Halal status: While the kitchen cooks pork and other meats, it’s prepared and wrapped separately to prevent cross-contamination.
There are two stargazing tours: Mount John Observatory Tour (perfect for astronomy fans) and Cowan’s Observatory Tour (great for a relaxing stargaze).
We went for the Cowan’s Observatory Tour which took around 75 mins.
When we arrived, it was almost pitch black, and we were only given red LED lights to navigate the pebbled pathways. Since white lights are not allowed in the area, we were not allowed to use our phones or torch lights.
It was surreal to see the Milky Way, Orion constellation and shooting stars before our very eyes. Since we live in the city, we’ve never seen anything like this before!
With our hot chocolate in hand, we saw many star clusters like The Jewel Box through a powerful telescope. Our astronomy guide shared many fascinating stories about constellations too.
Since it has a moderate difficulty level (3 hours return), wear comfortable shoes as the path is filled with elevated slopes, small steps and rocky pathways.
While hiking, take in the national park’s mountainous landscapes, beautiful glaciers, gushing river and clear blue skies.
You know you’ve completed the track when you’ve crossed all three swing bridges!
P.S. The sunset times differ as the seasons change. In winter, the sunsets slightly before 5.30PM and in summer, it sets between 8.30PM and 10PM. Since there are no lights along the hiking trail, bring a torchlight if you’re hiking in the evening.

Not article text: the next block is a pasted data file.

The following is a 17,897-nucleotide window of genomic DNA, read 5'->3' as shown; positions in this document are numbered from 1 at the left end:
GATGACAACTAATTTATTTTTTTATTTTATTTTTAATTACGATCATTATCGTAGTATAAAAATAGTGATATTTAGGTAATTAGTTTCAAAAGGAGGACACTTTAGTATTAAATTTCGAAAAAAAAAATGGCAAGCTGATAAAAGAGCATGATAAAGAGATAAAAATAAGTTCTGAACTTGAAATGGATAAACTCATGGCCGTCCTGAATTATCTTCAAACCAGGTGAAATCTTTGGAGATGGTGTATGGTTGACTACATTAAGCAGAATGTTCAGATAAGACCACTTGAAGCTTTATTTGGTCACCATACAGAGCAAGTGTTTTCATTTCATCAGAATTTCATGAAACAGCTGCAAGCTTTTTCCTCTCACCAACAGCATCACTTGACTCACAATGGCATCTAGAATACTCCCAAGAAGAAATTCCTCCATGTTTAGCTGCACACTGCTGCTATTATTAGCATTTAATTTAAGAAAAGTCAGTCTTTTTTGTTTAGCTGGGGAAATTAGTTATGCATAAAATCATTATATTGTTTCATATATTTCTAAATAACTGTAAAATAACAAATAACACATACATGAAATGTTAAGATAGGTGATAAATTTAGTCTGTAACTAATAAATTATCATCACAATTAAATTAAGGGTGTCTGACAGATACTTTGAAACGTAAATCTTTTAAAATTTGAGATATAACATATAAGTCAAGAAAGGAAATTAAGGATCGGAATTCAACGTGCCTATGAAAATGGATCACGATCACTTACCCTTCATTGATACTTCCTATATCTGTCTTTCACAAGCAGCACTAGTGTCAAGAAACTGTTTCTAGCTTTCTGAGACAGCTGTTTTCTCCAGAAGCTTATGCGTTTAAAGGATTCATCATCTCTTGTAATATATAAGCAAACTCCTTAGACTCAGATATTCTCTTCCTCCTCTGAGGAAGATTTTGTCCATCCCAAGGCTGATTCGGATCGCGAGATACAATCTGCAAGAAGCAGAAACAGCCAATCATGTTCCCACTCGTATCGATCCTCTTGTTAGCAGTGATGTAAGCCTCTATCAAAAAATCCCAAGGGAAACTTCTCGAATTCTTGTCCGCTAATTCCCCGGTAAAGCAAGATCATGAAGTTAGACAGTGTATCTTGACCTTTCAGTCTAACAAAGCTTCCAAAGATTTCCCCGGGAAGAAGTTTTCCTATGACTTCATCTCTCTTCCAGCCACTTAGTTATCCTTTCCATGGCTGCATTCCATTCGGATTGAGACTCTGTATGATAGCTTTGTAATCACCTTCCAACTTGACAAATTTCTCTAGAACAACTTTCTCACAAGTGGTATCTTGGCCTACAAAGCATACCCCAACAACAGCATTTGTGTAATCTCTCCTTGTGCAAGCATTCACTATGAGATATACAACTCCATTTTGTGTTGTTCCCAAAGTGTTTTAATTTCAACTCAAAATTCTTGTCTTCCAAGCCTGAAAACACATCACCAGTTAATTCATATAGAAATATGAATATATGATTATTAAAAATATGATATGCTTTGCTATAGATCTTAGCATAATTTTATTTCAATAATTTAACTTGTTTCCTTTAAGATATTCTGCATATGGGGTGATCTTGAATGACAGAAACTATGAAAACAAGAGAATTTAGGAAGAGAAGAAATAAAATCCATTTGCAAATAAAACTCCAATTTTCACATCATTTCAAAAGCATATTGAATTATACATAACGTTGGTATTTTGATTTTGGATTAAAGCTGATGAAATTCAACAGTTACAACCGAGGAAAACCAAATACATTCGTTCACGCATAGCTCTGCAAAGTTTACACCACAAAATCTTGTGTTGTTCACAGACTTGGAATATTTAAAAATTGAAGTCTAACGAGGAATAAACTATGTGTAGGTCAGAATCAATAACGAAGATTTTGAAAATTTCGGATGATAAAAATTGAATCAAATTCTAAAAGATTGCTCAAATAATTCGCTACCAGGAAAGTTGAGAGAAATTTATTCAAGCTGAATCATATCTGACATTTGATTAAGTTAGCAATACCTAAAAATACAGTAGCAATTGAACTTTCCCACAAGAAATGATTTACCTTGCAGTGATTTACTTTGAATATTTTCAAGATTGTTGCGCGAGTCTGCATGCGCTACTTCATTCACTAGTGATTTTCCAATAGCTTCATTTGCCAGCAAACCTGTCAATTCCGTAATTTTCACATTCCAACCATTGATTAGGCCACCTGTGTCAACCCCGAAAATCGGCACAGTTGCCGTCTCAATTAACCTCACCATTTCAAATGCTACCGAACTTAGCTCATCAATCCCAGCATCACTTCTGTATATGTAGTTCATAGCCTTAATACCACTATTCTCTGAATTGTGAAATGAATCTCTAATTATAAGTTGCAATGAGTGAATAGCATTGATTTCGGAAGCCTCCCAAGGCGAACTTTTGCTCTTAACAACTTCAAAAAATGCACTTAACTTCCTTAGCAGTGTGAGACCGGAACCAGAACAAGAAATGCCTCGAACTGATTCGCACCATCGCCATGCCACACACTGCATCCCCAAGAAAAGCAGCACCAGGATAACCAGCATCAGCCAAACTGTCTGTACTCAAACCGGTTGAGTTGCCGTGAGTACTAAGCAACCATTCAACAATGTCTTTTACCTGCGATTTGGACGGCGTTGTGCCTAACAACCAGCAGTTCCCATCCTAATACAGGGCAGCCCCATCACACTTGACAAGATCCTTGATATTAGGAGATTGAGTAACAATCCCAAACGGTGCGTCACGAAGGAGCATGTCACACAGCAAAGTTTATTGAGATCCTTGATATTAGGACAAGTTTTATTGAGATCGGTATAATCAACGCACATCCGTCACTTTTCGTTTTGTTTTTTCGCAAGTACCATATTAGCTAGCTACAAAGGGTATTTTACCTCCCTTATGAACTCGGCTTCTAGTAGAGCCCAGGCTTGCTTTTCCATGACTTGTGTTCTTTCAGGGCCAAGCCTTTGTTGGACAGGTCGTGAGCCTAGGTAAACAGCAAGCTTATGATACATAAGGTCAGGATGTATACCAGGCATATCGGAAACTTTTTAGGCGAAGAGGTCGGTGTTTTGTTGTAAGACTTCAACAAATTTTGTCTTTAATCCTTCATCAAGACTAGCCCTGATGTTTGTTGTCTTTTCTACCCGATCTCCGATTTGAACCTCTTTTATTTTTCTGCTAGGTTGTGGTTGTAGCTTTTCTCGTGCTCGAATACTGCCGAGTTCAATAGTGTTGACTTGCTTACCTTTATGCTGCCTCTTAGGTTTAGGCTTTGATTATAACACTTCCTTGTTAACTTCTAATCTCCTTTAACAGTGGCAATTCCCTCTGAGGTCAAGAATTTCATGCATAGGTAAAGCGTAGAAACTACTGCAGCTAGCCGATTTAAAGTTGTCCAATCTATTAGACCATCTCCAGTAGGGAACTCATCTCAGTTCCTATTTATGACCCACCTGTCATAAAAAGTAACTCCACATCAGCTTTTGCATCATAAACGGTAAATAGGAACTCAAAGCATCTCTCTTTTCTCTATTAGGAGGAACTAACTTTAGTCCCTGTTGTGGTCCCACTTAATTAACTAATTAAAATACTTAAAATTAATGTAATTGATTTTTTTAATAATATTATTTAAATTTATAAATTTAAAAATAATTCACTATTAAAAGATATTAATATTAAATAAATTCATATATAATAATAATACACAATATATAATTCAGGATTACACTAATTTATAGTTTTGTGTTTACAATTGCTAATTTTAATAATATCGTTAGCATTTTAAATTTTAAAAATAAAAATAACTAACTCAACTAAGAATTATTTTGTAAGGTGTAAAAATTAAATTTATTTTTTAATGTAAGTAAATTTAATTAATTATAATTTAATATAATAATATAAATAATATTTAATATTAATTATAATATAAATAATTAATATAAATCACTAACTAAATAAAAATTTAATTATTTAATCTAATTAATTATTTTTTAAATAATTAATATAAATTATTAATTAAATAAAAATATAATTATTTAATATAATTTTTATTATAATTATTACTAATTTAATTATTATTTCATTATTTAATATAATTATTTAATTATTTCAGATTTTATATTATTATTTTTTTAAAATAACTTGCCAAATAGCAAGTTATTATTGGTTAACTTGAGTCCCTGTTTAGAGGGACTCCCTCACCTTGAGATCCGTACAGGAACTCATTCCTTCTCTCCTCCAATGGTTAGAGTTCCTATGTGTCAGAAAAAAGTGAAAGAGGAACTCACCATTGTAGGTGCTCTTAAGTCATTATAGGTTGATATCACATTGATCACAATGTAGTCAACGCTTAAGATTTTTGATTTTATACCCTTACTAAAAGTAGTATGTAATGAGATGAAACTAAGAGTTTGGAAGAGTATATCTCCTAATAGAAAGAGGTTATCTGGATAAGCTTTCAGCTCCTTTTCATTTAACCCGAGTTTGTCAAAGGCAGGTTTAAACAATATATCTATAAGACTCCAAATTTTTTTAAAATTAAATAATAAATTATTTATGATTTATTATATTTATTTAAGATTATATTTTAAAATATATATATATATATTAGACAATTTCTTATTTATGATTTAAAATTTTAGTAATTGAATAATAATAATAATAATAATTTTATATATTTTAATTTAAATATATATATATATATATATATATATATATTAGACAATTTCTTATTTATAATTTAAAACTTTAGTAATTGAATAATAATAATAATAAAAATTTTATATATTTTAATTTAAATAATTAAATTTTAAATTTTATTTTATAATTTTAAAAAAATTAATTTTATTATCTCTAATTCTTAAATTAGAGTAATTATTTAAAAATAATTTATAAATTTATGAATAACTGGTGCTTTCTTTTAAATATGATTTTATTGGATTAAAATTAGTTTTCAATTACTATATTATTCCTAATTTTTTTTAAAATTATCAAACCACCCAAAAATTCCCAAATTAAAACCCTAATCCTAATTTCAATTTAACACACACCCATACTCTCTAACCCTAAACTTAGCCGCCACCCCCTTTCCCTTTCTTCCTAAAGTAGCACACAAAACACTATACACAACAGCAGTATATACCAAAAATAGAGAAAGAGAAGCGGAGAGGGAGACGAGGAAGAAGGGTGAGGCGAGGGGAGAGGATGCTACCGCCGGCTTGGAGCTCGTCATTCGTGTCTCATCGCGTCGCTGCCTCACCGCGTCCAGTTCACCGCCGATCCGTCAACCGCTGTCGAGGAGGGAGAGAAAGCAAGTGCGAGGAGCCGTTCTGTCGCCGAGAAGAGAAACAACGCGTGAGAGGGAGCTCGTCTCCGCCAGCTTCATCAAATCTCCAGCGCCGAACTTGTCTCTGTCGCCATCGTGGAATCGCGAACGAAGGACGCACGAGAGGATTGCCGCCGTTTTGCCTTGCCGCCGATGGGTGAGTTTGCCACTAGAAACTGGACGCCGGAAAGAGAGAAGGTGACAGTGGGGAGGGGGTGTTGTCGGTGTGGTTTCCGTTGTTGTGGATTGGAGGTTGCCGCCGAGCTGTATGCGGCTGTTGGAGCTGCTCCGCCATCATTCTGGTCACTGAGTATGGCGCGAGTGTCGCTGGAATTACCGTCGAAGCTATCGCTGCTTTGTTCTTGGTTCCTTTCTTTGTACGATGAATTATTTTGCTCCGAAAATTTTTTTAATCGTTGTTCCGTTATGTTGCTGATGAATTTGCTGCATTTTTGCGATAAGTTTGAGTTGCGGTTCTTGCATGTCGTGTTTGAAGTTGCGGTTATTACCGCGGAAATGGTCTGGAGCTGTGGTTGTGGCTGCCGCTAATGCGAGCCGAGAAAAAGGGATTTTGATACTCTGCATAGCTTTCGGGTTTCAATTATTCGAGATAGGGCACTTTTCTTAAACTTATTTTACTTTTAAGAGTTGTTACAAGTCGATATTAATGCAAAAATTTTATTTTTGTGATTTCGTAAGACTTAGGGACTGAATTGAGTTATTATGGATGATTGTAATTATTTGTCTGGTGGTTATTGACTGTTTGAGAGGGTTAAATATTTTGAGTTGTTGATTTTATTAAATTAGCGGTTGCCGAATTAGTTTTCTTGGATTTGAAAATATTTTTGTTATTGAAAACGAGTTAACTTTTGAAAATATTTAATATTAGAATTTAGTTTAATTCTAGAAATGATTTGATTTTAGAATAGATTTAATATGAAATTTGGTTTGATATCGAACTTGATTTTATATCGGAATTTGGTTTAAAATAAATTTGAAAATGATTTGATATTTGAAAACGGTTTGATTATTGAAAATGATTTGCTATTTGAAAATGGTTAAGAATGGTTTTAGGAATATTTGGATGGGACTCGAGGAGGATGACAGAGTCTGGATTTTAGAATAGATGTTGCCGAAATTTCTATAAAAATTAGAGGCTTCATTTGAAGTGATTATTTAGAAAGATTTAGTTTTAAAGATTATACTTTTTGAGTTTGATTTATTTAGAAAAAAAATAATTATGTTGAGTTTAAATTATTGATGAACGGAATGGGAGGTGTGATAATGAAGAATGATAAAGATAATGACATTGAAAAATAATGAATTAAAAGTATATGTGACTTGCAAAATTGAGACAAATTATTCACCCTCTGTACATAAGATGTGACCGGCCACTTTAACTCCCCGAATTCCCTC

#HHWT Tip: When flood hits, a partial closure of Hooker Valley Track may take place for the hikers' safety. Before your trip, check the latest update on Hooker Valley Track at the Department of Conservation.
Right next to the ice cream truck, there’s a mobile souvenir shop where you can buy lavender oil, body lotion and tea sachets. We even bought the roll-on lavender oil, which is super convenient and very soothing!
High Country Salmon (1.5 hours)
For a quick lunch, take a 15-min drive to High Country Salmon.
Walk around the salmon farm that floats above the glacial waters of Wairepo Arm. You can also feed the salmon fishes for free (your kids will love this one!).
We’re here for one thing: Fresh salmon! While the cafe offers everything from salmon burgers to poke bowls, we loved the sashimi the most. It tasted fresh and great on its own.
Halal status: All the food is either vegetarian or seafood except for pastries, which are brought in by various suppliers and not prepared in the kitchen. We recommend that you dine at your own discretion.